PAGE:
Rock, Metal The best music site on the web there is where you can read about and listen to blues, jazz, classical music and much more. This is your ultimate music resource. Tons of albums can be found within. Fri, 30 Sep 2022 17:27:55 +0000 Joomla! 1.5 - Open Source Content Management en-gb Stonebolt - Juvenile American Princess (1982) Stonebolt - Juvenile American Princess (1982)

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A1 	Goin' Through The Motions Of Love 	
A2 	Outrun The Sun 	
A3 	Slow Dancin' 	
A4 	To Love Somebody 	
A5 	Can You Tell Me 	
B1 	Juvenile American Princess 	
B2 	Rollin' Down The Highway 	
B3 	Never Come Home 	
B4 	Are You Listening 	
B5 	It's So Different Here

Alto Saxophone – Tom Keenlyside (tracks: A1) 
Bass – Dan Atchison
Clavinet, Synthesizer – John Webster (tracks: B4)
Congas – David Jay Wills (tracks: B5)
Drums, Backing Vocals – Brian Lousley
Electric Piano – John Webster (tracks: A5, B2)
Lead Vocals – Brian Lousley (tracks: A5)
Lead Vocals, Backing Vocals – David Jay Wills
Piano – Kelly Crowe (tracks: A1)
Piano, Electric Piano, Organ, Synthesizer – Lewis Nitikman
Synthesizer – John Webster (tracks: B5) 


The band was originally formed as Perth Amboy in the late 60's by high school friends Ray Roper, Brian Lousley and Dan Atchison. In 1973 they changed the band's name from Perth Amboy to Stonebolt. In early '76 David Wills from Seattle on vocals, and John Webster on keyboards filled out the lineup. Through a contact with Johnny Rivers, they were signed by Russ Regan's label the following year. Stonebolt enjoyed several years of recording and touring, appearing on shows like American Bandstand and Midnight Special.


Here it is, the last Stonebolt entry. "Juvenile American Princess", the band's fourth and final album, was released in 1982 and went virtually unnoticed in the states. Canada, however, was a different story as numerous singles came and went with modest success. The next year was spent touring and promoting the album but by the end of 1983, the members amicably laid Stonebolt to rest. Members went on to their own respective projects until reconvening in 1997 for a live appearance and to work on their greatest hits package. Since then, Stonebolt has resurfaced sporadically to perform shows in the Vancouver area.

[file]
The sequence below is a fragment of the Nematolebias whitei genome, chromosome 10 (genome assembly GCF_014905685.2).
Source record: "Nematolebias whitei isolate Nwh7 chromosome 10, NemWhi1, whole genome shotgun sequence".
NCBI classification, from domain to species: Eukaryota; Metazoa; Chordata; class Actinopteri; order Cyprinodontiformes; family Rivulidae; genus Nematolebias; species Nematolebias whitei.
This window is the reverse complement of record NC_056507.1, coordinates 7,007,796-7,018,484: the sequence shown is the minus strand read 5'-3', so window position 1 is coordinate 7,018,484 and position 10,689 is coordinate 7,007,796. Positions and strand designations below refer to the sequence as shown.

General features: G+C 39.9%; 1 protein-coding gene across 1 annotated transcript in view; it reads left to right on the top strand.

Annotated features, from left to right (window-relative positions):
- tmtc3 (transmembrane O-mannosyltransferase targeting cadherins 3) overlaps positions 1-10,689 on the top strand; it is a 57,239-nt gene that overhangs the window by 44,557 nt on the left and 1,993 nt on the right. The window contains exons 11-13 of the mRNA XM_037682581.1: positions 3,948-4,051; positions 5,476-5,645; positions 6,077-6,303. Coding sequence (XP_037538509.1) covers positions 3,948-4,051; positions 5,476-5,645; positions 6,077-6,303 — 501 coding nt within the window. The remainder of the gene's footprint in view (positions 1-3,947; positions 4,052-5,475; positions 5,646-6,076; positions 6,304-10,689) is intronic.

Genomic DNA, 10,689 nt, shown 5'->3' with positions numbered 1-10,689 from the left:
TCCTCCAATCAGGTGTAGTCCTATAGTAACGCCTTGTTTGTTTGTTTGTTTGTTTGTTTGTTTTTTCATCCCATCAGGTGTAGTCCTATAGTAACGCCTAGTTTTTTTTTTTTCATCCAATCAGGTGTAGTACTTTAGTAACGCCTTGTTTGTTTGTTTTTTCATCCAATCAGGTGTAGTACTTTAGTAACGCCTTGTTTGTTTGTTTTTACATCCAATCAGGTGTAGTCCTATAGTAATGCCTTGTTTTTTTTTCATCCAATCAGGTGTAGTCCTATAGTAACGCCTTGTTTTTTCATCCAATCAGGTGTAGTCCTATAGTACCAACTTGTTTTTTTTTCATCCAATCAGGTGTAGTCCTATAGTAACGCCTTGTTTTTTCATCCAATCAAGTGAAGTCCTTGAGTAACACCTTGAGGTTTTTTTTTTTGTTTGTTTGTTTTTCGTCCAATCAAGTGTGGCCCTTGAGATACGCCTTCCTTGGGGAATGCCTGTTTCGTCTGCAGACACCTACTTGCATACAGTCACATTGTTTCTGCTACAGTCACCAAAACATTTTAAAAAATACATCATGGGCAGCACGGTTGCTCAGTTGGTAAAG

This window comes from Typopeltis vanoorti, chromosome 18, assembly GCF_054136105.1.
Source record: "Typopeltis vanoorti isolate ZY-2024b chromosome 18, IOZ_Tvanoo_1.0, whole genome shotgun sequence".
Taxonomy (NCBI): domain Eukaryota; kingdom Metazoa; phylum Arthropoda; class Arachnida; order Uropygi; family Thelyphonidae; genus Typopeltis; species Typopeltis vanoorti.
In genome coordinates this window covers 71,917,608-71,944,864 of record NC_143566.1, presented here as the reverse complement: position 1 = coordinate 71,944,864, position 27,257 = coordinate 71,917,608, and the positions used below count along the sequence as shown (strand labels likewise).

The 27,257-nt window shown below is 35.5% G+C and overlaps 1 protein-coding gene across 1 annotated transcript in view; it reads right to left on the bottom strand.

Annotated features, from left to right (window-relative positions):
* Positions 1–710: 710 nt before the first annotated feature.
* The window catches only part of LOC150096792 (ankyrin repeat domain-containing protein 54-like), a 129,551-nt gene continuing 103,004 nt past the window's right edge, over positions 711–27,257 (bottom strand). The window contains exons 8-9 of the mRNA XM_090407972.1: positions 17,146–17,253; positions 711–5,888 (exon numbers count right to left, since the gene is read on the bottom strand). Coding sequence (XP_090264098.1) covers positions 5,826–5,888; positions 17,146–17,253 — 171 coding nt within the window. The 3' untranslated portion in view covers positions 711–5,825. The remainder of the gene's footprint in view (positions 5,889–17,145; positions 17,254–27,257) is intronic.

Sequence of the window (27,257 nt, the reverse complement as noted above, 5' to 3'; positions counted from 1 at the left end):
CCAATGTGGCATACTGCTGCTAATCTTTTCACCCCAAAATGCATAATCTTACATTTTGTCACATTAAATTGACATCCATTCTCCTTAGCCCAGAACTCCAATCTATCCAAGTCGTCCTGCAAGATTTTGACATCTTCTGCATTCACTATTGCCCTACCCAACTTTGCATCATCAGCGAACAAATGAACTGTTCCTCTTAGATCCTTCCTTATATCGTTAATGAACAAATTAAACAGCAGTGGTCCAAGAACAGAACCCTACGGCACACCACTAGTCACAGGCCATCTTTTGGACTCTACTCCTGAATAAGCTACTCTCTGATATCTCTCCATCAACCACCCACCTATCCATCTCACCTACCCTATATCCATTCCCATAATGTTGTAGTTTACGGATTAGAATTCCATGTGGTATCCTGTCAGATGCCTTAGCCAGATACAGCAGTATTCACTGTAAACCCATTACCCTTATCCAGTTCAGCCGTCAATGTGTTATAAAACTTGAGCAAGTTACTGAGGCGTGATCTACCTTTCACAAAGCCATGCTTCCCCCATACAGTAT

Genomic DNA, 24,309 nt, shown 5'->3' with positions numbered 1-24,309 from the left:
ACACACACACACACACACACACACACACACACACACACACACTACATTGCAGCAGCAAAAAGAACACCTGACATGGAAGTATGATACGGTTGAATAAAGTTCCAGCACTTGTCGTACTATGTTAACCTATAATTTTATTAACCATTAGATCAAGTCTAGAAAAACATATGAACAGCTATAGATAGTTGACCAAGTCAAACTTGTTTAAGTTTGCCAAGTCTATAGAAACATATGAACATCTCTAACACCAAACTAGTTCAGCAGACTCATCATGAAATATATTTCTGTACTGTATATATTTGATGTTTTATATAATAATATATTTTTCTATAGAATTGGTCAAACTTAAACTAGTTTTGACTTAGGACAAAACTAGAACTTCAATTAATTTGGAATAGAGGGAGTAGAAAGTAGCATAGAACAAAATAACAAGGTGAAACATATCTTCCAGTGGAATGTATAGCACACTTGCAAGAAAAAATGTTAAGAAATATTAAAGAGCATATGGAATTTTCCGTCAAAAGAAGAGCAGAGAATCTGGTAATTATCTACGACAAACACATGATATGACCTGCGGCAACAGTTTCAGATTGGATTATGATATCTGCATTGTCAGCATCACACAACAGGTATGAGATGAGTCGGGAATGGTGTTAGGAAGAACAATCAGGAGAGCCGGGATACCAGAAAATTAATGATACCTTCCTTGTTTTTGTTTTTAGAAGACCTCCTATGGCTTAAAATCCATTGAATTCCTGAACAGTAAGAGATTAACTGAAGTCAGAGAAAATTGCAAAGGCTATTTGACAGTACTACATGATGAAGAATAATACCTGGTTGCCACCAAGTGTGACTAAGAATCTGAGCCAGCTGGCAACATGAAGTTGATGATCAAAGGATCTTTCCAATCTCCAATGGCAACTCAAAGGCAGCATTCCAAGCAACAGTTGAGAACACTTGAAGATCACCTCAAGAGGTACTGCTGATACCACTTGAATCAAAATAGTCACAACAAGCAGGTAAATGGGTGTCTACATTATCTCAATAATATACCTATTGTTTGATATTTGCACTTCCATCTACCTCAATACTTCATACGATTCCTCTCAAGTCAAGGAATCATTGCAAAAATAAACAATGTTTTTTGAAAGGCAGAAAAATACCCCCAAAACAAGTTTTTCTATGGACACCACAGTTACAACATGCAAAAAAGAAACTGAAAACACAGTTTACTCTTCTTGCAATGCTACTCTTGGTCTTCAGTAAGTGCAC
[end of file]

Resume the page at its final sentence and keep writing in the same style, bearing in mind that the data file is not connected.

"Juvenile American Princess" is a decent addition to the band's repertoire, though the material is notably more lightweight than much of their previous output. I would compare this release to their debut, with a less varied approach to the music. There are plenty of hooks to be found here, as evidenced by the compact tightness of tracks like "Slow Dancin", "Are You Listening?" and the title track. Though the band's sense of melody hasn't left them here, many of the songs collapse under the weight of their predictability and MOR tendencies. Whatever the case, this final piece of the Stonebolt puzzle is a must for fans.

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]]> (bluesever) Stonebolt Tue, 24 Sep 2019 15:29:10 +0000
Stonebolt - New Set Of Changes (1980) Stonebolt - New Set Of Changes (1980)

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1. Take the Time
2. You Don't Care
3. Crying Again Tonight
4. Landing in Love
5. Please Please Me
6. New Set of Changes
7. Come and See Me
8. All by Myself
9. Here Comes the Rain
10. Midnight Angel

David Wills - vocals
Ray Roper - guitar & vocals
John Webster - keyboards
Dan Atchison - bass guitar
Brian Lousley – drums


Stonebolt were a rock band from Vancouver, B.C. They formed under the name Perth Amboy as a 3pc in 1973 and quickly swelled to 5 members. They were Ray Roper, David Wills, Brian Lousley, John Webster and Dan Atchison. The band played in Canada and the U.S. before landing a major label deal with RCA. They released their debut album in 1978 and had an international hit called, I Will Still Love You, that cracked the Billboard Top 30. They also appeared on American Bandstand. The group would release three more albums before breaking up in 1983. New Set Of Changes was their third release in 1980. It's a good album that perhaps wasn't as commercially successful as their previous releases but had some great tunes.

The band also does a Beatles' cover called, Please Please Me, on this album. They would reform in the late nineties and release an album of familiar songs and continue to play live from time to time. The album, New Set Of Changes, is a difficult find today. ---

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]]> (bluesever) Stonebolt Sat, 24 Dec 2016 12:54:14 +0000